Category Life in society

EXAMINING GRAPHIC MATERIAL

1 Look at the chart below that shows the percentages of jobs held by women in various professions in 1975 and in 2000:

Percentage of jobs held by women

Auto

mechanic

Child-care

worker

Computer

programmer

Dentist

Economist

Lawyer,

judge

Mail

carrier

Nurse

Physician

Teacher

(elementary)

0% 10% 20% 30% 40% 50% 60% 70% 80% 90% 100%

Percentages

Source: U. S. Dept, of Labor, 1975 and 2000

2 Discuss the following questions with a partner.

1 In which fields did women make the most gains between 1975 and 2000?

2 What information in the chart particularly suiprises or interests you?

LISTENING FOR SPECIFIC INFORMATION

1 Read the beginning of a conversation between Jack and Sheila, a manied couple.

They are discussing an article Jack read about gender stereotypes.

Jack: Hey, Sheila, I just finished reading an interesting article about

gender inequality in the workplace. It’s bv Natasha Josefow’itz.

Sheila: What does she say?

Jack: Well, she talks about common situations that happen to

employees who work in offices. Here are some of them:

1 The employee is going to get married.

2 The employee has a family picture on his or her desk.

3 The employee is talking with a coworker.

4 The employee is going to go on a business trip.

Then she says that coworkers react differently depending on w’hether the employee in the situation is a man or a woman.

Sheila: You mean that people react differently if, for example, the person getting manied is a man or a woman? Tell me w’hat the article says.

Jack: OK. Let me see w’hat I can remember. . .

2 Discuss the following question with a partner:

How do you think people react differently to the situations Jack mentions if the employee is a man or a woman? Why?

► PLAY

З і Listen to what Jack remembers about the situations in the article. Take notes on your ora paper.

4 Compare your notes for step 3 with your partner. Did you understand the same things?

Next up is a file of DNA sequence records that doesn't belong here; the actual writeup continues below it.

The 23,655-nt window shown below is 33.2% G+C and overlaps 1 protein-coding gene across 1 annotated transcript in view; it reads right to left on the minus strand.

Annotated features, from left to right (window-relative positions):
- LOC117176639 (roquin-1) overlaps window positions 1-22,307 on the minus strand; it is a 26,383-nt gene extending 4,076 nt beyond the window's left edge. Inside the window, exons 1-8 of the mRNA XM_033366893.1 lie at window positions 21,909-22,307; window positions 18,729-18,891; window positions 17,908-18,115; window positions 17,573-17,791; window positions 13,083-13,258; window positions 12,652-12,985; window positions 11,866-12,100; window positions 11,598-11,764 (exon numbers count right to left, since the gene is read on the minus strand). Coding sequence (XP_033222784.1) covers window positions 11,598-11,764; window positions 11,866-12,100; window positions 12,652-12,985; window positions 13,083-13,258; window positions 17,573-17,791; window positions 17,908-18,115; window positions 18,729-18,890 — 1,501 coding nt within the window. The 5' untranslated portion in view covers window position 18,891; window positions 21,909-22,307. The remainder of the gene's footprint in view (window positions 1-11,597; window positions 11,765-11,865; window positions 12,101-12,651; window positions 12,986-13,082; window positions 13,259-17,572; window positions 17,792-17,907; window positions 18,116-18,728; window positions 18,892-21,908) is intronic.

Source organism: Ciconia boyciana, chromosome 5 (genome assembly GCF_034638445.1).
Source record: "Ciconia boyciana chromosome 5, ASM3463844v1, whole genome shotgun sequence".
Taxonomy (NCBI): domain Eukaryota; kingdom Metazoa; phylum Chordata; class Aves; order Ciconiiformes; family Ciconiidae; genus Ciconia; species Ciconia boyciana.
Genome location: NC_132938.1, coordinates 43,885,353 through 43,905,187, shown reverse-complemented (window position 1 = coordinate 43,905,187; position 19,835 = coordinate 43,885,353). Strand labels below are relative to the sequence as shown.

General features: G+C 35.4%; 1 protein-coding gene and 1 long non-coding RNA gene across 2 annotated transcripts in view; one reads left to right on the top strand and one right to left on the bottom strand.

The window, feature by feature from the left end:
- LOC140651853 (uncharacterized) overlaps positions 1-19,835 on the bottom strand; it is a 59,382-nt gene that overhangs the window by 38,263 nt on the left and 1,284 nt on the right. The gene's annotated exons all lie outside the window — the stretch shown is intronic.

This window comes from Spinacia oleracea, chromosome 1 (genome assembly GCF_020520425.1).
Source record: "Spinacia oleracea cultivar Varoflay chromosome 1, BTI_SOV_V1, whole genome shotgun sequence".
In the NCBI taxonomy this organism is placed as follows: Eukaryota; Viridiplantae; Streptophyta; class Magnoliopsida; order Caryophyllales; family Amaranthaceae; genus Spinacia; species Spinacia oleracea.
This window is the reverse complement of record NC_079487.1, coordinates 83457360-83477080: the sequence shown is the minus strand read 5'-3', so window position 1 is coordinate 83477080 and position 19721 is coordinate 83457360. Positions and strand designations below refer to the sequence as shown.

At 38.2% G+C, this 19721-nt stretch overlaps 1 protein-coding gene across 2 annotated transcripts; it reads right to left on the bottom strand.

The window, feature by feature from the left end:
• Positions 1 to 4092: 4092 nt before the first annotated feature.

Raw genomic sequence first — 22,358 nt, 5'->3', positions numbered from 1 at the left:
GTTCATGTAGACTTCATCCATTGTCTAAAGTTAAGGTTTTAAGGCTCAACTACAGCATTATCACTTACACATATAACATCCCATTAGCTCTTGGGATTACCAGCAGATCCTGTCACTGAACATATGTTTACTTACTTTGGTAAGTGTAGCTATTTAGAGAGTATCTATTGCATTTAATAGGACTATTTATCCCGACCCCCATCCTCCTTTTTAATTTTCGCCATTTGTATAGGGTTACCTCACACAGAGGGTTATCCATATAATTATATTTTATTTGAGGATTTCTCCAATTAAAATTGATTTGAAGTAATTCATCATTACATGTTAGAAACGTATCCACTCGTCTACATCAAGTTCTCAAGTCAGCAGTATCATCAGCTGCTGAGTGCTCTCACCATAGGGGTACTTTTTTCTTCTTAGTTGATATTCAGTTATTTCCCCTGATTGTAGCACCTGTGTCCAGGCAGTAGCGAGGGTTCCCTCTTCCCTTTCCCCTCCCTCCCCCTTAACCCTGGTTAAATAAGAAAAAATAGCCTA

О AMERICAN VOICES: Belinda and Farnsworth

In this section you will hear Belinda, a successful American entertainer and filmmaker, describe her feelings about discrimination against women in the workplace. Then you will hear Farnsworth, a social worker who helps people with emotional problems, give his views on gender discrimination at home and in the workplace.

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NOTE TAKING: LISTENING FOR MAIN IDEAS AND SUPPORTING DETAILS

The first step in listening to a lecture and taking notes is to try to distinguish between the lecturer’s main ideas and the supporting details. A supporting detail often consists of:

• an example, such as a story or anecdote

• an academic reference, such as a definition of a term, some statistics, the name of a researcher, or reference to a research study

Speakers may introduce supporting details with the following phrases:

For instance, X can be defined as. . .

For example, According to a recent study, . . .

Let me give you an example… It has been estimated that. . .

► PLAY

Listen to the recording. You will hear a few sentences from the lecture about each of the main ideas listed below. Try to distinguish the supporting details and decide whether they are examples or academic references. Put a check (V) in the appropriate column.

Main Ideas

Supporting Details

1

Example

Academic r

Children learn good behavior through rewards.

2 Another w’av children leam to behave is through punishments.

3 Parents can teach children by modeling appropriate behavior.

4 “Don’t do as I do. Do as I tell you," doesn’t usually work.

5 Parents worry about negative lessons.

2 Compare your answers with a partner.

LECTURE, PART ONE: Rewards and Punishments

GUESSING VOCABULARY FROM CONTEXT